“Efficacy and safety of ch14.18/CHO in neuroblastoma”
by Holger N. Lode, MD
Presenter: Holger Lode, MD
Professor and Chair of Pediatrics
University Medicine Greifswald
The study of epigenetic deregulation of cancer cells has moved to the forefront of cancer research as a result of the recent discovery that across all tumor entities roughly 20% of all mutations affect genes implicated in processes controlling methylation and chromatin modification. At the same time, an increasing number of novel epigenetic drugs are emerging and going through in vitro, pre-clinical and clinical testing. CRISPR/Cas technology has revolutionized controlled genome editing offering new exciting possibilities to investigate the complex epigenetic control of gene expression in cancer cells even down to the single cell level. In this workshop we bring together experts in this field explaining how new insights into the highly complex epigenetic regulatory processes can provide deeper understanding of tumor initiation, progression and therapy resistance and how genome editing can aid to further fuel this discovery process, ultimately providing us the tools and data to identify novel drug targets and therapeutic strategies to combat neuroblastoma.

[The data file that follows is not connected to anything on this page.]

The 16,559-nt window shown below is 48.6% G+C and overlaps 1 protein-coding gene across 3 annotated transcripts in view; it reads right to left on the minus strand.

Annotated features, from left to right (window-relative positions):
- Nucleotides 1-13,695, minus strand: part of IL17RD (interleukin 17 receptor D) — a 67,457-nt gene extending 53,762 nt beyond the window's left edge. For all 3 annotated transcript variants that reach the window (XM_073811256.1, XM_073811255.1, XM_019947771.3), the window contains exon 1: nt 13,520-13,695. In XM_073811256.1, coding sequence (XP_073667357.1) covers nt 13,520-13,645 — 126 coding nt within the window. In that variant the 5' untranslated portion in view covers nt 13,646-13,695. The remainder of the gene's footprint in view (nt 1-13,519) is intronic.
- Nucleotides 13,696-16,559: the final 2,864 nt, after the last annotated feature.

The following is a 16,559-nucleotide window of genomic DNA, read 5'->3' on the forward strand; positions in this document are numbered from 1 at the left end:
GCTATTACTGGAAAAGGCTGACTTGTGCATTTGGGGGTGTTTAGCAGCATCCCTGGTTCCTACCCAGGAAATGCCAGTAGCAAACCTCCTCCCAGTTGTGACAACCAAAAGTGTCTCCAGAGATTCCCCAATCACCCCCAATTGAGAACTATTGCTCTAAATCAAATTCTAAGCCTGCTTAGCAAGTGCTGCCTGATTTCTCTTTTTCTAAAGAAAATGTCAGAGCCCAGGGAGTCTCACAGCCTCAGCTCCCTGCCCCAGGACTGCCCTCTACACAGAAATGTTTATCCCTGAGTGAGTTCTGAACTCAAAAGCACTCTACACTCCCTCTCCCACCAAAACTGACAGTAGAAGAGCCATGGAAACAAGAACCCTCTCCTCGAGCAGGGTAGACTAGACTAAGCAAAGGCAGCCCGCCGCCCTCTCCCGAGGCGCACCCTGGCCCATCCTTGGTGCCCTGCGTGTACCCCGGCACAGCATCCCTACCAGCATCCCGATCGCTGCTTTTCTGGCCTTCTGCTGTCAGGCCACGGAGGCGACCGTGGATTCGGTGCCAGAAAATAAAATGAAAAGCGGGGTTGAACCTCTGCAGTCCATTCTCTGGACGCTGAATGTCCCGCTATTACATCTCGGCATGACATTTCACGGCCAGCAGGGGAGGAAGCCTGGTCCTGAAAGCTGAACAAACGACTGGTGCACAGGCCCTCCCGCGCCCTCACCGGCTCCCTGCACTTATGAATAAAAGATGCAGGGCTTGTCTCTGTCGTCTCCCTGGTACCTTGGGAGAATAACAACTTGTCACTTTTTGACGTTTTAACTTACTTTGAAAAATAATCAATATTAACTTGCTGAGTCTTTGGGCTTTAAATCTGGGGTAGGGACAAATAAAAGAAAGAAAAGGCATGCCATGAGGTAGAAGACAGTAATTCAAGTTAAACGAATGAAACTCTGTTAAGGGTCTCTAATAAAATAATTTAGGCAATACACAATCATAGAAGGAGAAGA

Much of the pre-clinical and clinical research on neuroblastoma is aimed at discovering more effective therapy for the majority of children who present with clinically advanced disease. Even successful current therapy for advanced neuroblastoma can lead to severe short and longterm side-effects, indicating the need for improved treatment strategies. Recent advances in organic chemistry and structure-aided design have seen a marked increase in the number of available targeted anticancer drugs, but the relative rarity of neuroblastoma may mean that novel trial designs are required to more rapidly incorporate pre-clinical advances into frontline protocols. This significant shift, coupled with more sophisticated methods of minimal residual disease monitoring, techniques for detailed analysis of tumor heterogeneity and ‘window therapy’ trial designs used to assess treatment efficacy in real-time, suggest that traditional single comparison phase 3 trial designs may no longer be suited to the problem of incorporating promising single agent or combination therapies into the treatment of newly diagnosed patients. The advent of precision or personalised oncologic medicine, aimed at better matching the treatment to the target holds the promise of improved cure rates and lower side-effect profiles. However, the relatively low number of genomic targets in neuroblastoma and the poor availability of novel agents for paediatric patients, means the field faces significant clinical research challenges in the future. We have asked the leaders of frontline international Phase 3 clinical trials for advanced neuroblastoma and early phase trialists to debate the following hypothesis: “That a conventional single comparison, randomised, Phase 3 trial design is no longer appropriate for newly diagnosed advanced neuroblastoma patients”.